Freshman Clark Slajchert’s transition to Penn basketball has been anything but ordinary.
He’s taking classes from home, hasn’t been able to meet any of his teammates in person yet, and found out that his freshman season would be canceled while waiting to enter a Zoom call in his childhood bedroom. Despite this tumultuous start to his freshman year, he is dedicated to preparing for next season.
Hailing from Thousand Oaks, Calif., Slajchert is a scoring point guard who specializes in shifty ball handling and driving to the basket for easy layups or mid-range jumpers. Slajchert dominated the court for his high school team, Oak Park. He graduated as the second-leading scorer in the history of Ventura County basketball, finished his career as 17th all-time scorer in California, and led the state in scoring with 31 points per game as a senior.
For Slajchert, scoring has always been natural to him, and he plans to transition that to the next level.
“Whether it be in high school or in competition at AAU, I’ve always been able to put the ball in the basket,” Slajchert said. “I’m the type of player who isn’t scared of anyone on the floor, and I think that’s something the coaches saw in me.”
Ever since he was a freshman in high school, Slajchert has carried a gritty mentality with him to compliment his game.
“Playing with three Division I upperclassmen as a freshman and playing against some of the best teams in the country ignited something in me,” Slajchert said. “I had to lock in every day to get better and reach the point where I could have a major impact on any court regardless of my size.”
The mindset Slajchert has carried since freshman year translated well to his game in AAU basketball against some of the top recruits in the country. Because of his experience in high school practicing with top athletes, he felt comfortable playing at the highest level.
“I was conditioned to earn and give respect based on what happened on the court,” Slajchert said. “It’s not always about who’s the biggest player, but who can leave their impact on the game.”
Being the youngest of four brothers also factored into how he has gotten ready for college basketball. With two of his older brothers, Wes and J.D., also having experience playing D-I basketball, Slajchert has been used to competing against D-I talent from an early age.
Especially playing with his older brother, Wes, in high school, Slajchert cultivated a fearless playing mentality.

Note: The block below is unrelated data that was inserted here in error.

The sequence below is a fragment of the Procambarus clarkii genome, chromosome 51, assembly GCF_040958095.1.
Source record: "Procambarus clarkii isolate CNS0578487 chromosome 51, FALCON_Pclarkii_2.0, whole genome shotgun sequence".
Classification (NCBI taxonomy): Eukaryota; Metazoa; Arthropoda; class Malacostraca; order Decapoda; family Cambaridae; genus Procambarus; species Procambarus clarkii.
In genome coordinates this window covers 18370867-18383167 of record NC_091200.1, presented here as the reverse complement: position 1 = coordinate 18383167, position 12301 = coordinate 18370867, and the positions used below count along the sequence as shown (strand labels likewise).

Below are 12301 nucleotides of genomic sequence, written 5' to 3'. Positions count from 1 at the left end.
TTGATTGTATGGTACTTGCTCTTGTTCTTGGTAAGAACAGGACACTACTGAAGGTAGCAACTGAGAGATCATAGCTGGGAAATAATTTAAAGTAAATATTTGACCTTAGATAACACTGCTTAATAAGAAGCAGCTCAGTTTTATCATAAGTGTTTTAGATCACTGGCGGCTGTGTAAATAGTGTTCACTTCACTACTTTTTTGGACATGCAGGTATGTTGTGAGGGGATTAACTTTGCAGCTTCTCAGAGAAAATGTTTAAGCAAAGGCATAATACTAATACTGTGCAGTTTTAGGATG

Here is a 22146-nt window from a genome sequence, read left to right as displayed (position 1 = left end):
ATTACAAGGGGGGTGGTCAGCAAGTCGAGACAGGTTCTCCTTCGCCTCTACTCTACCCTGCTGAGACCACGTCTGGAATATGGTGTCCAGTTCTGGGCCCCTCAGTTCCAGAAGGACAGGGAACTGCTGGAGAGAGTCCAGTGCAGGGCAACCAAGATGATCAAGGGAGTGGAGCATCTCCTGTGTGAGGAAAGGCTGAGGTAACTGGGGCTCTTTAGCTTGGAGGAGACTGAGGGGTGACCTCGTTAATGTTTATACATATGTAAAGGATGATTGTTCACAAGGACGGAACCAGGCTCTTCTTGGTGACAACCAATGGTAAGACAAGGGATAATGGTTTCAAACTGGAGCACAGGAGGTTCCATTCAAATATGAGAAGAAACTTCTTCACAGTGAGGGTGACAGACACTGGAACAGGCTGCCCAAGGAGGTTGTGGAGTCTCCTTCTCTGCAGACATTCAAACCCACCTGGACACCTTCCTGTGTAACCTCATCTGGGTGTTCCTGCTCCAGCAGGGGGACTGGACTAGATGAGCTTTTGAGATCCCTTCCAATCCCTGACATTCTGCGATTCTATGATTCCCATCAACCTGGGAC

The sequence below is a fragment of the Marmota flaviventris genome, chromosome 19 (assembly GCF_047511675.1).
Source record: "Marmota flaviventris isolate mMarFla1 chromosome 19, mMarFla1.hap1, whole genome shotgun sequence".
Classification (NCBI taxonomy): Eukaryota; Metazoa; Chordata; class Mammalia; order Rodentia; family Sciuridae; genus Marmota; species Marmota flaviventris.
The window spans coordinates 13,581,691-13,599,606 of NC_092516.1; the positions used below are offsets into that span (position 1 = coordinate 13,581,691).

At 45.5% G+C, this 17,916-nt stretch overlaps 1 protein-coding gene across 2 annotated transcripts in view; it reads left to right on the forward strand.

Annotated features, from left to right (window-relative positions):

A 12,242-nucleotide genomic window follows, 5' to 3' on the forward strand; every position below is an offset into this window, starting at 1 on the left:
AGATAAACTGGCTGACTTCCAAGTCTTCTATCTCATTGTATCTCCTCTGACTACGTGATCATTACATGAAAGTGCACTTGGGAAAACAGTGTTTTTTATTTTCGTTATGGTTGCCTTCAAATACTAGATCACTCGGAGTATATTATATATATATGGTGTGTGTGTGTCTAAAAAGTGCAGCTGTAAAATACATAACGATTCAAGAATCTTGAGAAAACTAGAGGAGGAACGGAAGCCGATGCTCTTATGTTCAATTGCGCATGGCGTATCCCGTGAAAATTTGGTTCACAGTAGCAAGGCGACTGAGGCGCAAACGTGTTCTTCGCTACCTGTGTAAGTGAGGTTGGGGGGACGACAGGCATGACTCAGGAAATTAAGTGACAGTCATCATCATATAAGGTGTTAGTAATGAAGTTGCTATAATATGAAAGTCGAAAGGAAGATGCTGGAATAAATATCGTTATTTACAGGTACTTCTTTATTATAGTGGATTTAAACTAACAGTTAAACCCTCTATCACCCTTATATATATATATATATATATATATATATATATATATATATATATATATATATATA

Though they competed daily in practice, when it came to game time, Wes and Clark Slajchert combined for a potent duo.
“When we played together, he let me focus on scoring while he would focus on everything else,” Slajchert said. “My brothers showed me what it takes to make it to the next level — the work you need to put in when nobody’s watching.”
Slajchert is grateful for his brothers’ advice during his journey to D-I. He said that it has been an advantage to have grown up in a basketball family that has helped pave a path for his career.
“Though most high school basketball players are playing more recreationally, what I learned from my brothers is that if I want to be successful you have to make a certain commitment to basketball,” Slajchert said.
Slajchert’s decision to commit to Penn was instinctual. He had a strong relationship with the coaches, he loved the campus, and he embraced the academic opportunities Penn offered.
“Penn left a strong impression on me,” Slajchert said. “After my official visit I didn’t even think about any other options, I committed. It was everything I wanted out of a school.”
Another big draw for Slajchert was the program’s history.
“I saw a winning program in Penn,” Slajchert said. “The coaches confirmed that Penn basketball had a clear culture: We’re not going to stop until we reach a certain destination, and we want to get better each day. That’s definitely an environment I want to be in.”
Slajchert has clear goals for when he finally does come to Penn. Regardless of the magnitude of his goals, however, they all follow a common thread.
“All of my goals revolve around team success,” Slajchert said. “I want us to win Ivy League championships. I want to be part of Penn’s winning culture. I want to be showing up everyday to practice with a clear purpose of improving.”
Looking ahead to next season, Slajchert recognizes the challenges in staying motivated while preparing for a season that’s a year away.
“It’s easy to get distracted and think that the season is so far away,” Slajchert said. “As long as we don’t lose a positive attitude and continue bringing energy toward our preparation, I think we can be successful next year.”
This year has been anything but what Slajchert had expected. While getting ready for the upcoming season, however, Slajchert is still coming to terms with one of the bigger challenges ahead of him: playing against his brother Wes for the first time at Dartmouth.
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